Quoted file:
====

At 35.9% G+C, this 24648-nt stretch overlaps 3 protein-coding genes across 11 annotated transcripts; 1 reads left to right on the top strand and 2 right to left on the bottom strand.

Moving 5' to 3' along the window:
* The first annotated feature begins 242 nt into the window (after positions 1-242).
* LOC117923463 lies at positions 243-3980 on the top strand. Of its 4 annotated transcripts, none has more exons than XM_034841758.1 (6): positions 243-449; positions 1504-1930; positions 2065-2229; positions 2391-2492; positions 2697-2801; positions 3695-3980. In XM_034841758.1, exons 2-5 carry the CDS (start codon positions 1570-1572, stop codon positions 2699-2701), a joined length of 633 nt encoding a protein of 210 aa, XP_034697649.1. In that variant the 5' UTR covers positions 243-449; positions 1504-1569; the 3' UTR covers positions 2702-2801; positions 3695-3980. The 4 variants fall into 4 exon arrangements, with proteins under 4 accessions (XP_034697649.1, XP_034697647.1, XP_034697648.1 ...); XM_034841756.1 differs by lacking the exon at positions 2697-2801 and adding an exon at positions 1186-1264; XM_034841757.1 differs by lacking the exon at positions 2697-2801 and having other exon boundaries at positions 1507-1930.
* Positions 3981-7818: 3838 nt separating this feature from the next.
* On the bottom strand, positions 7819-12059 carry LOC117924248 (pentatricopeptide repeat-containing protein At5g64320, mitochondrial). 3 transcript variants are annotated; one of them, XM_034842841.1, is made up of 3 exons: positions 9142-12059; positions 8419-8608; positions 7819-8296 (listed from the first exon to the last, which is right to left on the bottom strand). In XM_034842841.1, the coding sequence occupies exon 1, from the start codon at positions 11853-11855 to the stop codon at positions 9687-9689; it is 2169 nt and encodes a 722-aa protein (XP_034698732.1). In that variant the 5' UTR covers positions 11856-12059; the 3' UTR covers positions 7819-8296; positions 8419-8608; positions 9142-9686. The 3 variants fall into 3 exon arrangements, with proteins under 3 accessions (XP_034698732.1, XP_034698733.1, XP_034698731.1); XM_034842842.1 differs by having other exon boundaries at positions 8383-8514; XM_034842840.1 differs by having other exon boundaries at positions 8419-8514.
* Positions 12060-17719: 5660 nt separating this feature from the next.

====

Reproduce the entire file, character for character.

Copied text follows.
At 35.9% G+C, this 24648-nt stretch overlaps 3 protein-coding genes across 11 annotated transcripts; 1 reads left to right on the top strand and 2 right to left on the bottom strand.

Moving 5' to 3' along the window:
* The first annotated feature begins 242 nt into the window (after positions 1-242).
* LOC117923463 lies at positions 243-3980 on the top strand. Of its 4 annotated transcripts, none has more exons than XM_034841758.1 (6): positions 243-449; positions 1504-1930; positions 2065-2229; positions 2391-2492; positions 2697-2801; positions 3695-3980. In XM_034841758.1, exons 2-5 carry the CDS (start codon positions 1570-1572, stop codon positions 2699-2701), a joined length of 633 nt encoding a protein of 210 aa, XP_034697649.1. In that variant the 5' UTR covers positions 243-449; positions 1504-1569; the 3' UTR covers positions 2702-2801; positions 3695-3980. The 4 variants fall into 4 exon arrangements, with proteins under 4 accessions (XP_034697649.1, XP_034697647.1, XP_034697648.1 ...); XM_034841756.1 differs by lacking the exon at positions 2697-2801 and adding an exon at positions 1186-1264; XM_034841757.1 differs by lacking the exon at positions 2697-2801 and having other exon boundaries at positions 1507-1930.
* Positions 3981-7818: 3838 nt separating this feature from the next.
* On the bottom strand, positions 7819-12059 carry LOC117924248 (pentatricopeptide repeat-containing protein At5g64320, mitochondrial). 3 transcript variants are annotated; one of them, XM_034842841.1, is made up of 3 exons: positions 9142-12059; positions 8419-8608; positions 7819-8296 (listed from the first exon to the last, which is right to left on the bottom strand). In XM_034842841.1, the coding sequence occupies exon 1, from the start codon at positions 11853-11855 to the stop codon at positions 9687-9689; it is 2169 nt and encodes a 722-aa protein (XP_034698732.1). In that variant the 5' UTR covers positions 11856-12059; the 3' UTR covers positions 7819-8296; positions 8419-8608; positions 9142-9686. The 3 variants fall into 3 exon arrangements, with proteins under 3 accessions (XP_034698732.1, XP_034698733.1, XP_034698731.1); XM_034842842.1 differs by having other exon boundaries at positions 8383-8514; XM_034842840.1 differs by having other exon boundaries at positions 8419-8514.
* Positions 12060-17719: 5660 nt separating this feature from the next.